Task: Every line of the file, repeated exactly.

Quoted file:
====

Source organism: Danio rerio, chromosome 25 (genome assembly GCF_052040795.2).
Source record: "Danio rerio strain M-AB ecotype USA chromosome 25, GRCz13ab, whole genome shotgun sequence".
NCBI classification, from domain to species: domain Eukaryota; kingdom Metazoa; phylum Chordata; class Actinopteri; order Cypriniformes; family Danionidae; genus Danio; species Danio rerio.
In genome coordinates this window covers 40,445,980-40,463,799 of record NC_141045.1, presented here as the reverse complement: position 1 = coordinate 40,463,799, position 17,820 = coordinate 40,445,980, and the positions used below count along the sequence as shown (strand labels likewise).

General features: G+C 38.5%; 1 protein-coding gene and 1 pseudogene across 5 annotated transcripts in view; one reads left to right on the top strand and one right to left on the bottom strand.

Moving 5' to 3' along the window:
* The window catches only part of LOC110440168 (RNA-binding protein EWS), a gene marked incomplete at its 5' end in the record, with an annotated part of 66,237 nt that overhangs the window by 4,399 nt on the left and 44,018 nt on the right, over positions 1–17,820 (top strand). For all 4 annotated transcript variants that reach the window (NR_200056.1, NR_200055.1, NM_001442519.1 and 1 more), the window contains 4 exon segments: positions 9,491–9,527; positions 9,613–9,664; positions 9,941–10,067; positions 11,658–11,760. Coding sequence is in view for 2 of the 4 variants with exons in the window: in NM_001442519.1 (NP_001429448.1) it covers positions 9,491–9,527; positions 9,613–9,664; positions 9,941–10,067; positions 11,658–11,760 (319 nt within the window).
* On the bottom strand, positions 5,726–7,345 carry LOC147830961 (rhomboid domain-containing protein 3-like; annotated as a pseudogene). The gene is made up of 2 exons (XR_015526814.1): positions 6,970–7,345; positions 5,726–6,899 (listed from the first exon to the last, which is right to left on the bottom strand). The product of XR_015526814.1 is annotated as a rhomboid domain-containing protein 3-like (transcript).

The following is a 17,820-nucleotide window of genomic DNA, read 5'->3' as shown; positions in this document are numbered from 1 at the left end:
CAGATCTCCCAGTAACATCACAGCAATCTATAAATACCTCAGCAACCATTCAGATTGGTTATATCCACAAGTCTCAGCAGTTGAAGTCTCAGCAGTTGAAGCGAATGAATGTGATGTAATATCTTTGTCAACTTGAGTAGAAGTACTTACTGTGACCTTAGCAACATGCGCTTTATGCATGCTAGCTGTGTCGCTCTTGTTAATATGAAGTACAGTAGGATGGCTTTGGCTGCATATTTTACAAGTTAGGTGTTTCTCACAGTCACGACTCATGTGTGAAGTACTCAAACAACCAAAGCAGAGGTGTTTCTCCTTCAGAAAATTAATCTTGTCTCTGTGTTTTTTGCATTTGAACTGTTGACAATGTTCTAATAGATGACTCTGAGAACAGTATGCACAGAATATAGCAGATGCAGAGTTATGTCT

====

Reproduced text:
Source organism: Danio rerio, chromosome 25 (genome assembly GCF_052040795.2).
Source record: "Danio rerio strain M-AB ecotype USA chromosome 25, GRCz13ab, whole genome shotgun sequence".
NCBI classification, from domain to species: domain Eukaryota; kingdom Metazoa; phylum Chordata; class Actinopteri; order Cypriniformes; family Danionidae; genus Danio; species Danio rerio.
In genome coordinates this window covers 40,445,980-40,463,799 of record NC_141045.1, presented here as the reverse complement: position 1 = coordinate 40,463,799, position 17,820 = coordinate 40,445,980, and the positions used below count along the sequence as shown (strand labels likewise).

General features: G+C 38.5%; 1 protein-coding gene and 1 pseudogene across 5 annotated transcripts in view; one reads left to right on the top strand and one right to left on the bottom strand.

Moving 5' to 3' along the window:
* The window catches only part of LOC110440168 (RNA-binding protein EWS), a gene marked incomplete at its 5' end in the record, with an annotated part of 66,237 nt that overhangs the window by 4,399 nt on the left and 44,018 nt on the right, over positions 1–17,820 (top strand). For all 4 annotated transcript variants that reach the window (NR_200056.1, NR_200055.1, NM_001442519.1 and 1 more), the window contains 4 exon segments: positions 9,491–9,527; positions 9,613–9,664; positions 9,941–10,067; positions 11,658–11,760. Coding sequence is in view for 2 of the 4 variants with exons in the window: in NM_001442519.1 (NP_001429448.1) it covers positions 9,491–9,527; positions 9,613–9,664; positions 9,941–10,067; positions 11,658–11,760 (319 nt within the window).
* On the bottom strand, positions 5,726–7,345 carry LOC147830961 (rhomboid domain-containing protein 3-like; annotated as a pseudogene). The gene is made up of 2 exons (XR_015526814.1): positions 6,970–7,345; positions 5,726–6,899 (listed from the first exon to the last, which is right to left on the bottom strand). The product of XR_015526814.1 is annotated as a rhomboid domain-containing protein 3-like (transcript).

The following is a 17,820-nucleotide window of genomic DNA, read 5'->3' as shown; positions in this document are numbered from 1 at the left end:
CAGATCTCCCAGTAACATCACAGCAATCTATAAATACCTCAGCAACCATTCAGATTGGTTATATCCACAAGTCTCAGCAGTTGAAGTCTCAGCAGTTGAAGCGAATGAATGTGATGTAATATCTTTGTCAACTTGAGTAGAAGTACTTACTGTGACCTTAGCAACATGCGCTTTATGCATGCTAGCTGTGTCGCTCTTGTTAATATGAAGTACAGTAGGATGGCTTTGGCTGCATATTTTACAAGTTAGGTGTTTCTCACAGTCACGACTCATGTGTGAAGTACTCAAACAACCAAAGCAGAGGTGTTTCTCCTTCAGAAAATTAATCTTGTCTCTGTGTTTTTTGCATTTGAACTGTTGACAATGTTCTAATAGATGACTCTGAGAACAGTATGCACAGAATATAGCAGATGCAGAGTTATGTCT